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  1. Principles of Biomedical Ethics.Tom L. Beauchamp - 1979 - Oxford University Press.
    This edition represents a thorough-going revision of what has become a classic text in biomedical ethics. Major structural changes mark the revision. The authors have added a new concluding chapter on methods that, along with its companion chapter on moral theory, emphasizes convergence across theories, coherence in moral justification, and the common morality. They have simplified the opening chapter on moral norms which introduces the framework of prima facie moral principles and ways to specify and balance them. Together with the (...)
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  • Morality and Moral Conflicts in Hospice Care: Results of a Qualitative Interview Study.S. Salloch & C. Breitsameter - 2010 - Journal of Medical Ethics 36 (10):588-592.
    Hospices consider themselves places that practise a holistic form of terminal care, encompassing physical and psychological symptoms, and also the social and spiritual support for a dying patient. So far, the underlying ethical principles have been treated predominantly in terms of a normative theoretical discussion. The interview study discussed in this paper is a qualitative investigation into general and hospice-related conceptions of morality among full-time and voluntary workers in German inpatient hospices. It examines moral conflicts and efforts leading to their (...)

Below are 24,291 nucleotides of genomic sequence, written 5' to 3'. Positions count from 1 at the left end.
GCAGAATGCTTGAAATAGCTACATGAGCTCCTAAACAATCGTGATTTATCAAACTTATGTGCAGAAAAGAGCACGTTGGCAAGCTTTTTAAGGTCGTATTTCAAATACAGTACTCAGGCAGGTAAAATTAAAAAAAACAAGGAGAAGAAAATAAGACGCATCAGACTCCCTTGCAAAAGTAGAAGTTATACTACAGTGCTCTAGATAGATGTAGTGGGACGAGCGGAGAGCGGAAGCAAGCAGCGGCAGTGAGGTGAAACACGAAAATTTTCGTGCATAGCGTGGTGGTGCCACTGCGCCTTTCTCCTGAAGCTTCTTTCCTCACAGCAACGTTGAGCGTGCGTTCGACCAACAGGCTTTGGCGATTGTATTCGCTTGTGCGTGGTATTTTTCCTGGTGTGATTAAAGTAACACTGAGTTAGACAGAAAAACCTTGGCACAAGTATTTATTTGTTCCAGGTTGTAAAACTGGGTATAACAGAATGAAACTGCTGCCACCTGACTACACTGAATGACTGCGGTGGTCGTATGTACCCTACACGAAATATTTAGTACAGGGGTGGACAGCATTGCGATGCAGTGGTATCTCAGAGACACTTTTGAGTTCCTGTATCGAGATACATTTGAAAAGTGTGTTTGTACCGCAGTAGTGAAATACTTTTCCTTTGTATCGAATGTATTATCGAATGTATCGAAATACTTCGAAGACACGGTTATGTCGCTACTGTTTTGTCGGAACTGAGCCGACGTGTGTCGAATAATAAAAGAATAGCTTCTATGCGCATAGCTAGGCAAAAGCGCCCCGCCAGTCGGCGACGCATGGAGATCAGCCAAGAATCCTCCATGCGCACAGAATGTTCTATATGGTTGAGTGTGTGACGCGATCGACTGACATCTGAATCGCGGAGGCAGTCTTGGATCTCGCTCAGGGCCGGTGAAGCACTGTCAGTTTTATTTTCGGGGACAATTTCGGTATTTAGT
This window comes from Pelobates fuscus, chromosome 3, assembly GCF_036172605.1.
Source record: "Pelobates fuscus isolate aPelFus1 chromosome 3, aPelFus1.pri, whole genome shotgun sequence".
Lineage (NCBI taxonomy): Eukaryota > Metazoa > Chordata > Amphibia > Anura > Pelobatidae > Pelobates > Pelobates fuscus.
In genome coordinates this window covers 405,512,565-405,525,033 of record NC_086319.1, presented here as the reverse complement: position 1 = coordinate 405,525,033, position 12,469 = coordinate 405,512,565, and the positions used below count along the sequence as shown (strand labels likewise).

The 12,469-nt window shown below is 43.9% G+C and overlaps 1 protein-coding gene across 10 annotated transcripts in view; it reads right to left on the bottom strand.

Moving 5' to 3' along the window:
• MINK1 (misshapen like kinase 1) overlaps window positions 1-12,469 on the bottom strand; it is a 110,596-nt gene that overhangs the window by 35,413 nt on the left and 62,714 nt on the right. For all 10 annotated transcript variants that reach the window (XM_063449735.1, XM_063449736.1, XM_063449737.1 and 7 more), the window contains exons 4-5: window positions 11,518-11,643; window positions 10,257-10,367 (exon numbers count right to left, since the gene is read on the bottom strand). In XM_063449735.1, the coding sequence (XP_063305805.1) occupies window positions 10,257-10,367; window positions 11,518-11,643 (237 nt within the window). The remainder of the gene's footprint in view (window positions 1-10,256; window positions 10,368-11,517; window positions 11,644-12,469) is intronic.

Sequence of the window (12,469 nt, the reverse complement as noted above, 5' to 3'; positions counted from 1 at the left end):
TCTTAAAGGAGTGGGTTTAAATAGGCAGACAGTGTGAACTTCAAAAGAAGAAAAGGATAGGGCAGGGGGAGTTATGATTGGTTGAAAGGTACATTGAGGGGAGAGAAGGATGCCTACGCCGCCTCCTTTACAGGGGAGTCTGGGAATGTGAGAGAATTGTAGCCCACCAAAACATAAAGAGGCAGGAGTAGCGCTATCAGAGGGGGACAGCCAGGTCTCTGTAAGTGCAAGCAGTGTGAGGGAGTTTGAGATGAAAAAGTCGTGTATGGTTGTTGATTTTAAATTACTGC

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  • The Theory and Practice of Autonomy.Gerald Dworkin - 1988 - Cambridge University Press.
    This important new book develops a new concept of autonomy. The notion of autonomy has emerged as central to contemporary moral and political philosophy, particularly in the area of applied ethics. professor Dworkin examines the nature and value of autonomy and uses the concept to analyse various practical moral issues such as proxy consent in the medical context, paternalism, and entrapment by law enforcement officials.
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  • The Significance of Lifeworld and the Case of Hospice.Lisbeth Thoresen, Trygve Wyller & Kristin Heggen - 2011 - Medicine, Health Care and Philosophy 14 (3):257-263.